In this case, the testimony and documentary evidence before the trial court established that respondent claimed to have completed her SAIS non-offending spouse group sessions in the winter of 2000. At the time of the termination hearing, however, DSS was not aware that respondent had completed her sessions, and respondent was unable to produce any documentary support for her contention. Assuming the trial court accepted respondent's testimony as credible, it still took respondent at least a year from the time of the initial 17 December 1999 order instructing her to attend the non-offending spouse group, and several court orders re-instructing her to comply with her obligation, before she finished her twelve required sessions. In addition, respondent was evaluated by a psychologist between August and September 2000 who recommended that she undergo therapy. By the time DSS filed its petition dated 22 May 2001 to terminate respondent's parental rights, respondent had not followed through on her obligation to seek therapy. In fact, respondent went to see a counselor only three weeks prior to the termination of parental rights hearing. Such a delayed effort has been deemed to be insufficient progress in Oghenekevebe, where this Court found the respondent had willfully left her child in foster care after failing to show anyprogress in her therapy until her parental rights were in jeopardy. Oghenekevebe, 123 N.C. App. at 437, 473 S.E.2d at 397. Finally, respondent's visitation with the child during the year prior to the filing of the termination of parental rights petition illustrates that she failed to exhibit appropriate parenting skills and, as a result, upset the child repeatedly. See id. at 440, 473 S.E.2d at 398 (a parent needs to exhibit “reasonable progress or a positive response toward the diligent efforts of DSS”); Nolen, 117 N.C. App. at 700, 453 S.E.2d at 225.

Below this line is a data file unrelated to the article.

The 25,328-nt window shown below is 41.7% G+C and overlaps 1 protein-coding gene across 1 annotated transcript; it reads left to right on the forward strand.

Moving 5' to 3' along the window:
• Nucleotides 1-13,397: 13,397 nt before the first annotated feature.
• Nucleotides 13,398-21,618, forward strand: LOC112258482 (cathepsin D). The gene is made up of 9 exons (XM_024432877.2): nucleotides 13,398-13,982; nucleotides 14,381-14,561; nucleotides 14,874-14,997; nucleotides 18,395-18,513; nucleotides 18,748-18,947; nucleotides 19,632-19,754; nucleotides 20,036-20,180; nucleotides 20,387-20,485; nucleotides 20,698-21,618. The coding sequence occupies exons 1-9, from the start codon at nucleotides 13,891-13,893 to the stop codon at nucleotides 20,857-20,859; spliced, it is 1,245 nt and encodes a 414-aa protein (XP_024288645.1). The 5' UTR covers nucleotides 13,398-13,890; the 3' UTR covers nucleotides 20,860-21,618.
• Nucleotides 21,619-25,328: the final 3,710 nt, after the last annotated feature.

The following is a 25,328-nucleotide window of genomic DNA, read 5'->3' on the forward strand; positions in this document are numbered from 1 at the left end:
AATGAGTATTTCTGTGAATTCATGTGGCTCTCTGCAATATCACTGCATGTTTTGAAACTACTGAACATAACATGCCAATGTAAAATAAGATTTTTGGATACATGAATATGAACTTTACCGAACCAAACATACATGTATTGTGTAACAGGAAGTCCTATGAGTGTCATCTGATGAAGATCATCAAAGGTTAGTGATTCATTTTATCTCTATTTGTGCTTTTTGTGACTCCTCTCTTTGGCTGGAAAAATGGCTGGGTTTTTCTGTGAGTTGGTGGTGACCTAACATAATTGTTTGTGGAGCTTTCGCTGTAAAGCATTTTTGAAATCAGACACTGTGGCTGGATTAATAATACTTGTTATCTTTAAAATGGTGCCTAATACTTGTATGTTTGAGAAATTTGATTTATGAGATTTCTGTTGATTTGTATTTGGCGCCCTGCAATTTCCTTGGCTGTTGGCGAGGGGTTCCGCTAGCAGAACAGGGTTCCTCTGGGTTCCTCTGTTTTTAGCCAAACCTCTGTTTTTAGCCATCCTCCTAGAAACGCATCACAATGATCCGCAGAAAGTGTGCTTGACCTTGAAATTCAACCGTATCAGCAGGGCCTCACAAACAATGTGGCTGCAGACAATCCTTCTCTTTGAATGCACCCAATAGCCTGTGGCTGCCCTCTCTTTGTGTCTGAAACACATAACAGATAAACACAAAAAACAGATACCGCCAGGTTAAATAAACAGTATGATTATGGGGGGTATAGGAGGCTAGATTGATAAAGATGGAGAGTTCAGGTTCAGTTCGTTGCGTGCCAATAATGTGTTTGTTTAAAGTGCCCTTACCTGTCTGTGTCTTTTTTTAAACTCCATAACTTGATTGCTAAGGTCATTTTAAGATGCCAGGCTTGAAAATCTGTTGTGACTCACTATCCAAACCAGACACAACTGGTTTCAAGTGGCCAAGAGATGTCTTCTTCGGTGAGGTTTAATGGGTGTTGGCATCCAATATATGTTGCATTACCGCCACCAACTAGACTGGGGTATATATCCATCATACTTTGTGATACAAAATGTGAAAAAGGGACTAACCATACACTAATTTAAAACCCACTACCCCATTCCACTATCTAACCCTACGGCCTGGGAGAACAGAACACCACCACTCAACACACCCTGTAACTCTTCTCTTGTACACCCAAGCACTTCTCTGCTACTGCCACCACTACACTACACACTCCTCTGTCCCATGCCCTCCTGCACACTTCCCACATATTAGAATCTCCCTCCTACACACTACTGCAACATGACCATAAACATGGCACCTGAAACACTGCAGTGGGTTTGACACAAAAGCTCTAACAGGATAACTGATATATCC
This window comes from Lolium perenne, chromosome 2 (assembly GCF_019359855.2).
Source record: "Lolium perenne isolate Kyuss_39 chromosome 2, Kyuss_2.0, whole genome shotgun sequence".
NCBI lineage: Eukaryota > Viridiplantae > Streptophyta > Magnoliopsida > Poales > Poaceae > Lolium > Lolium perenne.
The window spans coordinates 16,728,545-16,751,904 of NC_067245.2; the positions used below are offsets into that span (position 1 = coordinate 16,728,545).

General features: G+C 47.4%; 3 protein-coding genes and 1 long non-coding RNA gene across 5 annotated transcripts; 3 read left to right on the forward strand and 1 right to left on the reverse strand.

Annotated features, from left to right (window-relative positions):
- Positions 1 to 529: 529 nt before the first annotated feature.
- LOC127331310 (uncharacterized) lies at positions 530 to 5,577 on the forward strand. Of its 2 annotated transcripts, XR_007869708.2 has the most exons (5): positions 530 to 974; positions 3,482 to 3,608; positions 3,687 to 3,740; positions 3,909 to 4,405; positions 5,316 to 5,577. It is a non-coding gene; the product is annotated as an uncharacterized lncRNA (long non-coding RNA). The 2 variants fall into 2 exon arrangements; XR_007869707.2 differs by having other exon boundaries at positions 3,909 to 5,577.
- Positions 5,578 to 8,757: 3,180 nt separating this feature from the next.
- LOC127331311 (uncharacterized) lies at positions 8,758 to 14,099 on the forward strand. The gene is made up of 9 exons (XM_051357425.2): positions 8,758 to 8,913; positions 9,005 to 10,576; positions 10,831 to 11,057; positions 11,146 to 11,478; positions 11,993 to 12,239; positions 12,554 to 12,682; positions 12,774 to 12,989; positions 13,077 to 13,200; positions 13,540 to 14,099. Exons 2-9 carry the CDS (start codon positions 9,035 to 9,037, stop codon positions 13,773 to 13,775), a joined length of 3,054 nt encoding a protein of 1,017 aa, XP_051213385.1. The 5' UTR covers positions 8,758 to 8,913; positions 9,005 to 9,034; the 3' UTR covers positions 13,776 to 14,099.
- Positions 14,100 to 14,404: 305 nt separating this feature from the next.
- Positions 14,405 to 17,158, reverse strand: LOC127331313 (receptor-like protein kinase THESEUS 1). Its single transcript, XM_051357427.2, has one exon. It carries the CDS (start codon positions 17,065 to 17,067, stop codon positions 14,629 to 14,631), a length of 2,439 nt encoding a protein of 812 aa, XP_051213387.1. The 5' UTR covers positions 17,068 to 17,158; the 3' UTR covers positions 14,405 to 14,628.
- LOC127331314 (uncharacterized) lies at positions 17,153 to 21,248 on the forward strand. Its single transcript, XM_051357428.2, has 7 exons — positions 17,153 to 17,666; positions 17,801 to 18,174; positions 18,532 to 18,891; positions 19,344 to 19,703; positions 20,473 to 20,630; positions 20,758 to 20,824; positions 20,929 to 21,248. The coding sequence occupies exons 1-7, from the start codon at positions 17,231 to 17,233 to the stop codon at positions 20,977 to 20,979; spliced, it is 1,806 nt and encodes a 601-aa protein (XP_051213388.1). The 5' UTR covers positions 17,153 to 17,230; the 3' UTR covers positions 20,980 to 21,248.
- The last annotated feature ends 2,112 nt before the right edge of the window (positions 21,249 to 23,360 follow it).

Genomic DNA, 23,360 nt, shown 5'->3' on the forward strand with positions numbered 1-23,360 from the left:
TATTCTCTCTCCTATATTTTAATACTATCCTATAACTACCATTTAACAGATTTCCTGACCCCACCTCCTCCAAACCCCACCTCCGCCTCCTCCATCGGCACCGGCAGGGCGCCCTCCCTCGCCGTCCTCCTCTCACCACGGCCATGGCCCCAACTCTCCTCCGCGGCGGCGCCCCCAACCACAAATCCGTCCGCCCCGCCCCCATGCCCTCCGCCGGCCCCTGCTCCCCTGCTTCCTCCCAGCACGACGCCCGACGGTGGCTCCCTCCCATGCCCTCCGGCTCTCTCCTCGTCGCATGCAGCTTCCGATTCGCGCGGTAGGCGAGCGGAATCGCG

As a respondent's prolonged inability to improve her situation, despite some efforts in that direction, will support a finding of willfulness “regardless of her good intentions,” there was sufficient evidence to support the trial court's finding of respondent's lack of progress during the year preceding the DSS petition to warrant termination of her parental rights under section 7B-1111(a)(2). In re Bishop, 92 N.C. App. 662, 669-70, 375 S.E.2d 676, 681 (1989) (holding the trial court's finding was supported by clear, cogent, and convincing evidence where “although respondent ha[d] made some progress in the areas of job and parenting skills, such progress ha[d] been extremely limited”); see also In re Fletcher, 148 N.C. App. 228, 235-36, 558 S.E.2d 498, 502 (2002) (upholding termination of parental rights order where “even though the respondent mother made some efforts, the evidence support[ed] the trial court's determination that she did not make sufficient progress in correcting conditions that led to the child's removal”). Having concluded that at least one ground fortermination of parental rights existed, we need not address the additional ground of neglect found by the trial court. See In re Swisher, 74 N.C. App. 239, 240, 328 S.E.2d 33, 35 (1985) (“[i]f either of the[] grounds [for the termination of parental rights] is based upon findings of fact supported by clear, cogent and convincing evidence[,] the order appealed from should be affirmed”).
    Affirmed.
    Judges CALABRIA and ELMORE concur.


Footnote: 1
    The caption has been altered to show only the minor child's initials.
Footnote: 2
    We note that the trial court in the case sub judice also made a similar omission in its order as the DSS petition. As we have held that the petition was not filed to circumvent the UCCJEA, we see no error. In addition, the requirement of section 7B-1104(7) focuses solely on the petition and not the trial court's order. See N.C.G.S. § 7B-1104(7).